Exeter win trophy_edited.jpgcropped
Rugby World Club Championship on the Cards?

Sportbusiness.com is reporting that backers of a new world championship for leading club rugby teams are increasingly optimistic the first edition can be launched in 2022, citing a story in UK newspaper The Telegraph.

The format currently being considered would involve the top 16 teams in the world – eight from each hemisphere – competing every four years, with the first edition taking place at the end of the 2021-22 season.

The Telegraph reported that EPCR Chairman Simon Halliday said the discussions involved “World Rugby, the southern hemisphere and ourselves”, and that detailed discussions and presentations would take place in the coming weeks.

There were reports earlier this year about versions of the idea being discussed by potential stakeholders including the French Top 14 league, European Professional Club Rugby (EPCR), New Zealand Rugby and private equity firms Silver Lake and CVC Capital Partners.

New Zealand website Stuff.co.nz reported that the Northern Hemisphere qualifiers for the first tournament would be: the winners of Europe’s three big club leagues, the English Premiership, the Top 14 and the Pro14; the winner of the 2020-21 EPCR Champions Cup; and the four top-ranked finishers in the pool stage of the 2021-22 EPCR Champions Cup. Southern Hemisphere qualification has not yet been outlined.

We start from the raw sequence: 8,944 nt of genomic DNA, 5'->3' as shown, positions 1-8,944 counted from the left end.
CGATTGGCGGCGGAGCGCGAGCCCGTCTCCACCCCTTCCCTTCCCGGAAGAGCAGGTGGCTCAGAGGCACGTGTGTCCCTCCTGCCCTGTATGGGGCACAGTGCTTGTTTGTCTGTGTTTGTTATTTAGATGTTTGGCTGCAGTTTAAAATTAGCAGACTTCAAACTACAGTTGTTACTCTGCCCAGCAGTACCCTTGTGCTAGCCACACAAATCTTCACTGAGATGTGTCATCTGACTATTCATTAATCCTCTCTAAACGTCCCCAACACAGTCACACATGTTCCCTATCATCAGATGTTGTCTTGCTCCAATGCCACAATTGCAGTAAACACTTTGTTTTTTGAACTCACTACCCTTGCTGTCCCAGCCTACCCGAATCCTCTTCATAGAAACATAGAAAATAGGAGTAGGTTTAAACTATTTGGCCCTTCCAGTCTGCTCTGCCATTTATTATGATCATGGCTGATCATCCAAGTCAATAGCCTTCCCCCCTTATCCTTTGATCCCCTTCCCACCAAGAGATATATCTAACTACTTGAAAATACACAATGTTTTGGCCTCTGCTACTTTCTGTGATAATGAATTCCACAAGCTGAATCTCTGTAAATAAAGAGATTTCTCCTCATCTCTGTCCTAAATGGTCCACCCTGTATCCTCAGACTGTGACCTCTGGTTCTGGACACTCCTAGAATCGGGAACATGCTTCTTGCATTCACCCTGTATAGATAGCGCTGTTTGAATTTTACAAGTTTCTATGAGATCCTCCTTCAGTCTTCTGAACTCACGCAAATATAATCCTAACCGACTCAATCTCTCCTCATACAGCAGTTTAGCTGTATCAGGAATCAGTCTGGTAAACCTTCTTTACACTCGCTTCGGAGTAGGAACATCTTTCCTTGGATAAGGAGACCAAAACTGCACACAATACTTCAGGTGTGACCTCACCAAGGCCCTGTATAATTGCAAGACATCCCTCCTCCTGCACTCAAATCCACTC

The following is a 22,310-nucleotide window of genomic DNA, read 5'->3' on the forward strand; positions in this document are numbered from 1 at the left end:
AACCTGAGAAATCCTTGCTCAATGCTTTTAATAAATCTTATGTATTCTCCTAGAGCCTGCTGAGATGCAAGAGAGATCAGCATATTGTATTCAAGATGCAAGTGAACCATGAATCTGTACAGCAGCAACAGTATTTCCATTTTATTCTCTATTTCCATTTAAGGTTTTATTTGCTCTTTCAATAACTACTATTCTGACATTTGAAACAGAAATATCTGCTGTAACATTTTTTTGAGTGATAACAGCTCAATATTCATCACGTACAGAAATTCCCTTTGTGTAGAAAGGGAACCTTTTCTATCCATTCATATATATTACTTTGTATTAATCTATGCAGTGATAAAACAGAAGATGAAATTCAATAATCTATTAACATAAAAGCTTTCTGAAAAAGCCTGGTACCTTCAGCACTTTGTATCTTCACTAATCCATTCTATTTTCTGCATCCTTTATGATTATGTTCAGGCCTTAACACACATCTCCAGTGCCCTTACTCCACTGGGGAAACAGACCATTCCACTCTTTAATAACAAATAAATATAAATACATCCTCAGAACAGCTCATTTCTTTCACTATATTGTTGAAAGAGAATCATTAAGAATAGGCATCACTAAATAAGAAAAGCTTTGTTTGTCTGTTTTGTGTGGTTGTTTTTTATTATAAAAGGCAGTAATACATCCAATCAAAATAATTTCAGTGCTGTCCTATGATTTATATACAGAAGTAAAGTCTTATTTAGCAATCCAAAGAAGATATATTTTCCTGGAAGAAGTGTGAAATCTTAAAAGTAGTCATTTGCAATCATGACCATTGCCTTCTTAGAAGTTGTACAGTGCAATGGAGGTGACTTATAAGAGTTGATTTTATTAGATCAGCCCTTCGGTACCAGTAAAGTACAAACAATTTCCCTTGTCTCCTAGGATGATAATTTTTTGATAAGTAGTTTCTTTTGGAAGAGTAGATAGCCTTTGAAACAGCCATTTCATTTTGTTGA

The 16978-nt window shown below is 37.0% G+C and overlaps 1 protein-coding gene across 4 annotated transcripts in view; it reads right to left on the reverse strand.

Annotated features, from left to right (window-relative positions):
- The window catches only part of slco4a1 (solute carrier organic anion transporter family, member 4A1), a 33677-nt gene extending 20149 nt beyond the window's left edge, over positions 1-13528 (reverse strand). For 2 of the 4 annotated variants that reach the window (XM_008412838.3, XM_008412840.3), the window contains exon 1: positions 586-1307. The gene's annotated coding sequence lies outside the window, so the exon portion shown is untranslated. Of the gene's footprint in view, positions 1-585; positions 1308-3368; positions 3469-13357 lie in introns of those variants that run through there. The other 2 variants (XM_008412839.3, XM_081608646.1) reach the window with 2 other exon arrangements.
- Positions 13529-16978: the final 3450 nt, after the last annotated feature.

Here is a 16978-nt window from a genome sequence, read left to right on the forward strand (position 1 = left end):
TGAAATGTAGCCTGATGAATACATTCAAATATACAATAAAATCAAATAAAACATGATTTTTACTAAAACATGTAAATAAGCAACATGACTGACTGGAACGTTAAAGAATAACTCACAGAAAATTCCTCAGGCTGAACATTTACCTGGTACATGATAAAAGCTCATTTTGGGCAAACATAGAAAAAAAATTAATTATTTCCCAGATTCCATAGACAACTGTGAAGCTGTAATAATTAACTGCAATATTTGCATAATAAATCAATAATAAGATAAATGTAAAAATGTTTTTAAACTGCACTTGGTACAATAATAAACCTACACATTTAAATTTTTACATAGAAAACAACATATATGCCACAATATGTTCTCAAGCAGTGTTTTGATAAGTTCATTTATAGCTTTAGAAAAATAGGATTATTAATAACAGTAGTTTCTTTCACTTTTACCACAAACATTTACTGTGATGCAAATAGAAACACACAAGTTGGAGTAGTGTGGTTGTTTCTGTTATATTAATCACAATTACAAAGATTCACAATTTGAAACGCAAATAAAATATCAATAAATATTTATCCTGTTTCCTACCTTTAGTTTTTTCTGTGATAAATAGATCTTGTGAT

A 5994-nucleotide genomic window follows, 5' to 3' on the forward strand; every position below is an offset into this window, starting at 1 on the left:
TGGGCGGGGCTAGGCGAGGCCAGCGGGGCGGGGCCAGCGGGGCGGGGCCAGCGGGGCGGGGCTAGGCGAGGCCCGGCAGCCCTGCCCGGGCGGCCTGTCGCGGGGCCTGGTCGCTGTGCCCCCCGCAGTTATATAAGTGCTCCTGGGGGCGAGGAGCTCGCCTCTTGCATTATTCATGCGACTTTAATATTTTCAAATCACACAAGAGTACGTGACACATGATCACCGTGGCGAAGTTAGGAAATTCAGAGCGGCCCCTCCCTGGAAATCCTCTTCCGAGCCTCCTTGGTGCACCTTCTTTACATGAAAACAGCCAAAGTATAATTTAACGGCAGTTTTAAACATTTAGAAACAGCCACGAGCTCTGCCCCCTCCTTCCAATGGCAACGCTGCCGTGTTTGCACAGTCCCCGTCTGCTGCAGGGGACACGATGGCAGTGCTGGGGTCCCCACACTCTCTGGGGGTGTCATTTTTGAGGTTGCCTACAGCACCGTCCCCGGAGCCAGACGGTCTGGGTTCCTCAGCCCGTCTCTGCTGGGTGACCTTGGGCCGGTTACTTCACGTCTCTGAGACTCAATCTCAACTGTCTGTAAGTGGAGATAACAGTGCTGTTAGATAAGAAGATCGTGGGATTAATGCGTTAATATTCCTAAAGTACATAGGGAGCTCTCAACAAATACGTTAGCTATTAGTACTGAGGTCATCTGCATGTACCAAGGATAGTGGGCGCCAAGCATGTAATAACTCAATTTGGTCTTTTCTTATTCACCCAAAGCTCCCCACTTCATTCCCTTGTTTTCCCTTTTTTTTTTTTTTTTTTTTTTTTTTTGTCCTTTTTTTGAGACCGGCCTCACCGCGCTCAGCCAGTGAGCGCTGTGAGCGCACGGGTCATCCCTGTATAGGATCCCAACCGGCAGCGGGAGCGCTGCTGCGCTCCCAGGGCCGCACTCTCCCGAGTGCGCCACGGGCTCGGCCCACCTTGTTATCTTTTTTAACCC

There is a question mark over whether South African teams would qualify via the Northern or Southern Hemisphere route. After the break-up of the Southern Hemisphere’s Super Rugby competition this year, South African teams may enter the EPCR Champions Cup in the coming years.

The future of top-level club and international rugby union competitions has been the subject of much discussion over the last couple of years, which intensified this year with the disruption to calendars caused by Covid-19. Rugby chiefs are keen to revamp formats that were not working, such as Super Rugby, and capitalise on new opportunities, such as potential investment from private equity companies and the rise of rugby in Japan.

Dylan Rogers
Dylan Rogers

Share this post

Share on facebook
Share on twitter
Share on linkedin
Share on pinterest
Share on print
Share on email

Related posts